About 55,000 pages of Hillary Clinton’s State Department e-mail would be made public in January under an agency proposal.
The e-mail, handled on Clinton’s private server and provided to the agency in December by the former secretary of state, must undergo an internal review before it can be released, the State Department said in a federal court filing on Monday in response to a public-records request.
The timetable means the e-mail controversy will continue to follow Clinton’s presidential campaign into the new year. The disclosure that Clinton, a Democrat, used private e-mail while at the State Department already has re-energized Republicans’ criticism of her handling of the 2012 terrorist attack in Benghazi, Libya.
The State Department is planning to make public as early as this week 296 Clinton e-mails already turned over to the Republican-led committee investigating the terror attacks. That panel is led by Representative Trey Gowdy of South Carolina.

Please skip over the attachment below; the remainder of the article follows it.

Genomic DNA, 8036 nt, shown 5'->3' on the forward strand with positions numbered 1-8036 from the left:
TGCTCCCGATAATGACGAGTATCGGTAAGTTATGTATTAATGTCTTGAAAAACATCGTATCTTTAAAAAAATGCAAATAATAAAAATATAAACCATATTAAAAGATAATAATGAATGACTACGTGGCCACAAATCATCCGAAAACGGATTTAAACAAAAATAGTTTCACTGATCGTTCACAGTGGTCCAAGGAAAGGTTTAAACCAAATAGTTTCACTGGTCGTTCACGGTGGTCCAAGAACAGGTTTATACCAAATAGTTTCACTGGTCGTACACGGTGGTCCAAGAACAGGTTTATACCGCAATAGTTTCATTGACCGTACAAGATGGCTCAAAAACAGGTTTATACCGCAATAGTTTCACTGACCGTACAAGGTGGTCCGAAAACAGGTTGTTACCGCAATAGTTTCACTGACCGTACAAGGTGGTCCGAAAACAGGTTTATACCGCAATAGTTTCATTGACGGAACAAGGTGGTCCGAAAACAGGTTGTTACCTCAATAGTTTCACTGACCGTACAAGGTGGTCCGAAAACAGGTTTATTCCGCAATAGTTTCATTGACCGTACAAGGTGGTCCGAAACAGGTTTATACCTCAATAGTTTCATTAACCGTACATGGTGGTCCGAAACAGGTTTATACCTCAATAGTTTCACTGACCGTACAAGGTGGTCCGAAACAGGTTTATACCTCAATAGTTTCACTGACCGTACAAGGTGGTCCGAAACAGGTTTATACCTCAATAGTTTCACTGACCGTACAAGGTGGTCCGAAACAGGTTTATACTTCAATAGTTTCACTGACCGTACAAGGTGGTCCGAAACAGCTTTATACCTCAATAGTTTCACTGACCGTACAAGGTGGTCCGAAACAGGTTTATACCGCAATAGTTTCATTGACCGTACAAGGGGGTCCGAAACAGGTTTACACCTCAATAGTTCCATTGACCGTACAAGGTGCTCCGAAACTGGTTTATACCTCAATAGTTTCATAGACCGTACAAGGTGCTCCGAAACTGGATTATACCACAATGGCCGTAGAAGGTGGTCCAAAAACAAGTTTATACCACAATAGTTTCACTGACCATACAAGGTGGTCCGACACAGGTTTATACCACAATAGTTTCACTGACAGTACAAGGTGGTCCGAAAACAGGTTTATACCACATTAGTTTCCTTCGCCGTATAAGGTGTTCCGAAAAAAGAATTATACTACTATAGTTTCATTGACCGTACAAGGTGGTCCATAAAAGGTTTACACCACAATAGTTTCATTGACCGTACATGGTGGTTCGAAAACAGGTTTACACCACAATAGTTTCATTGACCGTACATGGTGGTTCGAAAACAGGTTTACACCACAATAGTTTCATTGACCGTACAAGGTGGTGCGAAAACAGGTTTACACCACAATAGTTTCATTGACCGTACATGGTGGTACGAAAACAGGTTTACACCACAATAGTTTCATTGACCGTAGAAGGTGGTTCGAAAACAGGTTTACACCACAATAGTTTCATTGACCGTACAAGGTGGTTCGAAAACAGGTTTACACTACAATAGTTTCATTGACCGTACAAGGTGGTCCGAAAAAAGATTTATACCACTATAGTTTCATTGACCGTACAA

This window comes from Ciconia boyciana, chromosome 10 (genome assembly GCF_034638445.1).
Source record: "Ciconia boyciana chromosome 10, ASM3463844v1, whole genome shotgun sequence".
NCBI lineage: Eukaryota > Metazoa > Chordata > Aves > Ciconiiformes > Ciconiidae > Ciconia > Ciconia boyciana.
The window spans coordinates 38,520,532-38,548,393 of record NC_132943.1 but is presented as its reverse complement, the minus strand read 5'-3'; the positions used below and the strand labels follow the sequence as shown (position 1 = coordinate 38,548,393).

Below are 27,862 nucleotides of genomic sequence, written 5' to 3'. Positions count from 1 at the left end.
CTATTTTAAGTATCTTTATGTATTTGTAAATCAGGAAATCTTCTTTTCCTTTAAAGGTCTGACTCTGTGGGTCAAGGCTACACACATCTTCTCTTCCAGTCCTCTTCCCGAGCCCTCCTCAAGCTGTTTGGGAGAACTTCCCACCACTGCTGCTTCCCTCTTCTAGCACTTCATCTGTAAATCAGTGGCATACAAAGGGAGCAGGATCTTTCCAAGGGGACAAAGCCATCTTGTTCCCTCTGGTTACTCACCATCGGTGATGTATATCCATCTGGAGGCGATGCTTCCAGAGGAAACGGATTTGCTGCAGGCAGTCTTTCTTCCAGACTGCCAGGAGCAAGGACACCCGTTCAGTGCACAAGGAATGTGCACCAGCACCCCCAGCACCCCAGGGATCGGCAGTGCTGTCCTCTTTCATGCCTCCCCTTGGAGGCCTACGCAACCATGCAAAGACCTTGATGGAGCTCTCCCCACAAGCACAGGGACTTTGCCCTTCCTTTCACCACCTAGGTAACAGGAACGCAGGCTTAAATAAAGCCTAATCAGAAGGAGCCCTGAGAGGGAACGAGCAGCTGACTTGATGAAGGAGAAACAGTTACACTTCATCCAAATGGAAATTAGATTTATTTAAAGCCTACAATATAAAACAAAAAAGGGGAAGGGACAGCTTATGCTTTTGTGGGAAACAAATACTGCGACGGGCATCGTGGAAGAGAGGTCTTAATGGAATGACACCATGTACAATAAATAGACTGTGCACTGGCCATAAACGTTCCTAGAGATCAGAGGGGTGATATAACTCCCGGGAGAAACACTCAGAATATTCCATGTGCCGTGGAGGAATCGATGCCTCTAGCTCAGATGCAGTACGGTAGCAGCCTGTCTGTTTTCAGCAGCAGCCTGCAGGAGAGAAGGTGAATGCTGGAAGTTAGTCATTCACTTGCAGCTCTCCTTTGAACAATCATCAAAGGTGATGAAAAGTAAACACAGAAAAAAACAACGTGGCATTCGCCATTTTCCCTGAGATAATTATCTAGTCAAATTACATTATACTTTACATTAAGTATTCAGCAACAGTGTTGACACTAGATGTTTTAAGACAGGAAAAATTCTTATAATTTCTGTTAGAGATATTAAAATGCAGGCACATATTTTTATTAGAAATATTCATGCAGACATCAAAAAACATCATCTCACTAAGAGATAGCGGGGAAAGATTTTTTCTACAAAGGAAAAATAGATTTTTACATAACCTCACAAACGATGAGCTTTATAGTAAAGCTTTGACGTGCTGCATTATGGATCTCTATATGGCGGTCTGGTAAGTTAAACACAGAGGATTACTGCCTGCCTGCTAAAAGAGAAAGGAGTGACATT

The court filing, by State Department official John Hackett in federal court in Washington, seeks a judge’s permission for the January document release. The filing is part of a public-records lawsuit by a Vice News reporter. The department says it’ll take time to examine the e-mails, which number about 30,000.
“Given the breadth and importance of the many foreign policy issues on which the secretary of state and the department work, the review of these materials will likely require consultation with a broad range of subject matter experts within the department and other agencies, as well as potentially with foreign governments,” Hackett wrote in the court filing.